CVS and Walgreens, the two largest pharmacy chains in the U.S., will pay Connecticut $127 million as part of a $10.7 billion settlement of claims arising from investigations of the “pharmaceutical addiction industry,” Attorney General William Tong said Monday.
Neither company acknowledges wrongdoing in agreeing to structured settlements that commit CVS to paying $5 billion over 10 years and Walgreens to $5.7 billion over 15 years. The companies acknowledged the basic agreement last month.
CVS and Walgreens join Walmart, which previously agreed to pay $3.1 billion, in settling with a multi-state coalition of attorneys general who have pursued damages from the manufacturers, retailers and others involved in feeding a national opioid crisis.
“What this demonstrates is that, one by one, we are holding every player in the addiction industry accountable and forcing them to turn over billions of dollars for treatment and prevention nationwide,” Tong said.
The money will be shared by states and municipalities and can be used for remediating the damages caused by opioids. If a sufficient number of states sign off on the agreement, payments will be begin in the second half of 2023.
Connecticut’s share would be $162 million, which includes the $127 million from CVS and Walgreens. States have until the end of the year to agree to the terms, which have been accepted by Connecticut.
About 85% will go to states and 15% to municipalities.
Tong said the public may be inured to news of opioid settlements.
“I know that we’ve talked about opioids a bunch, and there’s some risk that we become a little numb to it, and this starts to feel routine,” Tong said. “I can assure you that a $14 billion recovery is far from routine.”
States and the U.S. Department of Justice have pursued civil and criminal investigations of how addictive opioid painkillers, such as Perdue Pharma’s OxyContin, were aggressively marketed as safe and sold in quantities far beyond what could be reasonably prescribed.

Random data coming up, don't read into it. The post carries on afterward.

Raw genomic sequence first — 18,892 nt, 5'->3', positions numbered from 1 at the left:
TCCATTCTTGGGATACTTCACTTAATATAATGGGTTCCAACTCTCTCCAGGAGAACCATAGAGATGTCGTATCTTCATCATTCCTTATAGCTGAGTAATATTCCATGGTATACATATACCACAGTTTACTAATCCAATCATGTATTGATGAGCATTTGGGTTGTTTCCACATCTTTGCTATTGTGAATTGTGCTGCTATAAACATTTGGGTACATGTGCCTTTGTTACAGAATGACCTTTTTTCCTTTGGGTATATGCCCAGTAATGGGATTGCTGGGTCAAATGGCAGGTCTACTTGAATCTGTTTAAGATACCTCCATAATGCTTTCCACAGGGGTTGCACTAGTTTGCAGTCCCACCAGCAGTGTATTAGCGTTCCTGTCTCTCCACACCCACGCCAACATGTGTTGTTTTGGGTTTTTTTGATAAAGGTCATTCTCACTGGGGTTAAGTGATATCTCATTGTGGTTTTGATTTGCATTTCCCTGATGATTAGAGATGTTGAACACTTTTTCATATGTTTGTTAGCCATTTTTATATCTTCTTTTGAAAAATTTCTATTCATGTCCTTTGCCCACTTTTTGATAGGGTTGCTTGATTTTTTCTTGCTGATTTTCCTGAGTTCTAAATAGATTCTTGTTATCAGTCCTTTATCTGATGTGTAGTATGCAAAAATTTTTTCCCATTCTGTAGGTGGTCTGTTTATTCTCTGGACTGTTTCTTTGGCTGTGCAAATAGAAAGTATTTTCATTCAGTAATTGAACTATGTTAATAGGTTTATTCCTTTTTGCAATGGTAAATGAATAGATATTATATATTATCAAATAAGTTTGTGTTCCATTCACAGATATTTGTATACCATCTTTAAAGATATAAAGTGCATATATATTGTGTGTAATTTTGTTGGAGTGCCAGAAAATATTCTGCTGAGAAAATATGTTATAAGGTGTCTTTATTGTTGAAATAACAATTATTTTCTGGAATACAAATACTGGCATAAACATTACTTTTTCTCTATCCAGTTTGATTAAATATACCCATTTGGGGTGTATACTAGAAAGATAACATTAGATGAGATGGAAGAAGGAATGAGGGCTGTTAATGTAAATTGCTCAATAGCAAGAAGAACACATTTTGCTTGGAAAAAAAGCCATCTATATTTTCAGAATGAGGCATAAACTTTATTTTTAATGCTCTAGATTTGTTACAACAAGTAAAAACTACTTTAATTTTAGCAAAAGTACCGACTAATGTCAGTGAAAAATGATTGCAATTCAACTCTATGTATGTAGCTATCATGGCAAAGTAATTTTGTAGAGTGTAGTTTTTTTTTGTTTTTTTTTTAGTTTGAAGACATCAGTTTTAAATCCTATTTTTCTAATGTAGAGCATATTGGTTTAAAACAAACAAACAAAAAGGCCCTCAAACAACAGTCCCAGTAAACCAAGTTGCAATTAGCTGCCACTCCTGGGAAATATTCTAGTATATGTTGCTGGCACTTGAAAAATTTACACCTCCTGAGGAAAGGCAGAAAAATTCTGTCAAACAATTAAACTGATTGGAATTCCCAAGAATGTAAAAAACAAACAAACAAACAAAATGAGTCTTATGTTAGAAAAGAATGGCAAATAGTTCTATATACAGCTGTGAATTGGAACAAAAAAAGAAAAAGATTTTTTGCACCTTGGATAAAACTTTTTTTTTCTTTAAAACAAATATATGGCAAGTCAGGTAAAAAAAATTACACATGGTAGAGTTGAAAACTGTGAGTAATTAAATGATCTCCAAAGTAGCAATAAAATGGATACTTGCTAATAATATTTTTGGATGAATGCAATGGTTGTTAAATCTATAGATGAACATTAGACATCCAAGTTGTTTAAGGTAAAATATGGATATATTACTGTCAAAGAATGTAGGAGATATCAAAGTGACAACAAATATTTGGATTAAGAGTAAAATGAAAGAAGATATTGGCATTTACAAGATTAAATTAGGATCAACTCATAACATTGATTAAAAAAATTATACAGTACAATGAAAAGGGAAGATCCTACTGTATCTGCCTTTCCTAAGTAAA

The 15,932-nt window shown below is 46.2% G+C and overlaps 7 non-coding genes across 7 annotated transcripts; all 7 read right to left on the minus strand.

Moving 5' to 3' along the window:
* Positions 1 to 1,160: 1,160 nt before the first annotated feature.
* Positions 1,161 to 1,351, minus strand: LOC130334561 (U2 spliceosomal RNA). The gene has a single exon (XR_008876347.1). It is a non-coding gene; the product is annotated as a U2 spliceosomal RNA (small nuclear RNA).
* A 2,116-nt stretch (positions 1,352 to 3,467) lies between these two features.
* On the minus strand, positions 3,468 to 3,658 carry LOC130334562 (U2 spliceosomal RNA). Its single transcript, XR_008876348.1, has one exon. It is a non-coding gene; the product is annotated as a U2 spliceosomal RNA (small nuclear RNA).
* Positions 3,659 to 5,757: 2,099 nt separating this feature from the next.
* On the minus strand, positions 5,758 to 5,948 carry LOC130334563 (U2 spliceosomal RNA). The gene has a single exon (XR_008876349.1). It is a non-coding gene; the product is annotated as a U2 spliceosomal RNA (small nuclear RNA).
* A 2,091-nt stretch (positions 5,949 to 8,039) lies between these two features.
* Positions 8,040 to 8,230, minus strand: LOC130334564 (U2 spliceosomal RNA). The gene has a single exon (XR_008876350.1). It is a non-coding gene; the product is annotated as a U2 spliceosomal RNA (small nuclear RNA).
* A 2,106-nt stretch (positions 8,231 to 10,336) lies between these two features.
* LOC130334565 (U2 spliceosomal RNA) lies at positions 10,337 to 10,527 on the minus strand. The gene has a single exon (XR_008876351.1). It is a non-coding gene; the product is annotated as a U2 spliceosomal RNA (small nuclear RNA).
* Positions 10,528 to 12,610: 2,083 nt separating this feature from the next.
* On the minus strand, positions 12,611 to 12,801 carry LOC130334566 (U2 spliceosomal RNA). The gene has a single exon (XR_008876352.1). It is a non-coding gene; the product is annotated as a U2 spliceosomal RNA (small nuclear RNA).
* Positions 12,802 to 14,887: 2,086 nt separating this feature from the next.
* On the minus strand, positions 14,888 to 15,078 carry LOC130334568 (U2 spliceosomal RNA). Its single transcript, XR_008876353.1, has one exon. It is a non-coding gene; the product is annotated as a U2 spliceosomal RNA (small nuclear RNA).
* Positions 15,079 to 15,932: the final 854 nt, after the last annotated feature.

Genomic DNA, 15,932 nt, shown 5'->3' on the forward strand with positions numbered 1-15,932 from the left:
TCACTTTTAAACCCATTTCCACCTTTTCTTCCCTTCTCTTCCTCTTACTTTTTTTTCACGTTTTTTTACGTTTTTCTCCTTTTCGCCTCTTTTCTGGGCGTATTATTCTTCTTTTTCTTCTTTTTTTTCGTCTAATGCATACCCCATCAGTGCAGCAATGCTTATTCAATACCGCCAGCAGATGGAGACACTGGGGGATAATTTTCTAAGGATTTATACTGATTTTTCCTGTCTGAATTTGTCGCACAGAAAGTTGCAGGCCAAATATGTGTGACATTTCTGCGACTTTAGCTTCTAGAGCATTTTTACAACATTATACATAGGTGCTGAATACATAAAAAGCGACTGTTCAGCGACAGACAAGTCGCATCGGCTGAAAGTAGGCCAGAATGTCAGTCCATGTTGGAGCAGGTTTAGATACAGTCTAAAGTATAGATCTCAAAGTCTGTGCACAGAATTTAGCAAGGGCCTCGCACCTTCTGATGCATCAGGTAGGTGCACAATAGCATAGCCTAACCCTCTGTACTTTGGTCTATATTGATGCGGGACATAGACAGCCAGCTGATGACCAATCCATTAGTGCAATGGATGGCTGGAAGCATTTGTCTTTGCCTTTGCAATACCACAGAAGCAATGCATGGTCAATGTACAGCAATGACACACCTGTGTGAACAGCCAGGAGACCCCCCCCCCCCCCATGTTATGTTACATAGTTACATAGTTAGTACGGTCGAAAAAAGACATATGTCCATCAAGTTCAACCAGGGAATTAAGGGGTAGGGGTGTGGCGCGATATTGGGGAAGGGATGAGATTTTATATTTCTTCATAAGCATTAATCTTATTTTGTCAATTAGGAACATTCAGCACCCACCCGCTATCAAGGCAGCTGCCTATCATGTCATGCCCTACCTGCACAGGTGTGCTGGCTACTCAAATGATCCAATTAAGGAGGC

Members of the Sackler family, whose fortunes derived from Perdue Pharma of Stamford, and the company agreed to civil and criminal penalties.
“But what’s different about this is that CVS, Walgreens, Walmart, these are pharmacies — retailers. And this is where the rubber literally met the road,” Tong said. “This is the last stop before somebody gets their hand on pills, in many cases pills they shouldn’t have, or too much pills that will lead to addiction.”
The agreements released Monday detail injunctive relief that will dictate how the giant drug retailers monitor their sales of addictive narcotics.
“The heart of this settlement is making them fundamentally overhaul the way they do this,” Tong said.
Walgreens and CVS issued statements last month saying the settlement was in the best interest of the companies and their stakeholders.
“As one of the largest pharmacy chains in the nation, we remain committed to being a part of the solution, and this settlement framework will allow us to keep our focus on the health and wellbeing of our customers and patients, while making positive contributions to address the opioid crisis,” Walgreens said.
“We are committed to working with states, municipalities and tribes, and will continue our own important initiatives to help reduce the illegitimate use of prescription opioids,” CVS said.
The various opioid settlements have come in the four years since Tong took office, but he credited his predecessor, George Jepsen, as one of the state attorneys general to first recognize the crisis and open investigations.
The inquiry into the role of pharmacy chains is more recent, Tong said.
Overall, all levels of the pharmaceutical supply chain have agreed to $50 billion in payments to resolve the various investigations, Tong said.
“I am sure that as long as I’m attorney general that I’ll be working on the opioid addiction crisis. That will be a big part of what we do. It is the worst public health crisis in America, COVID notwithstanding,” Tong said.
“It will be with us probably for our lifetimes, and $50 billion and counting will go a long way to stemming the tide,” Tong said “We’re not done. We’re not close to done.”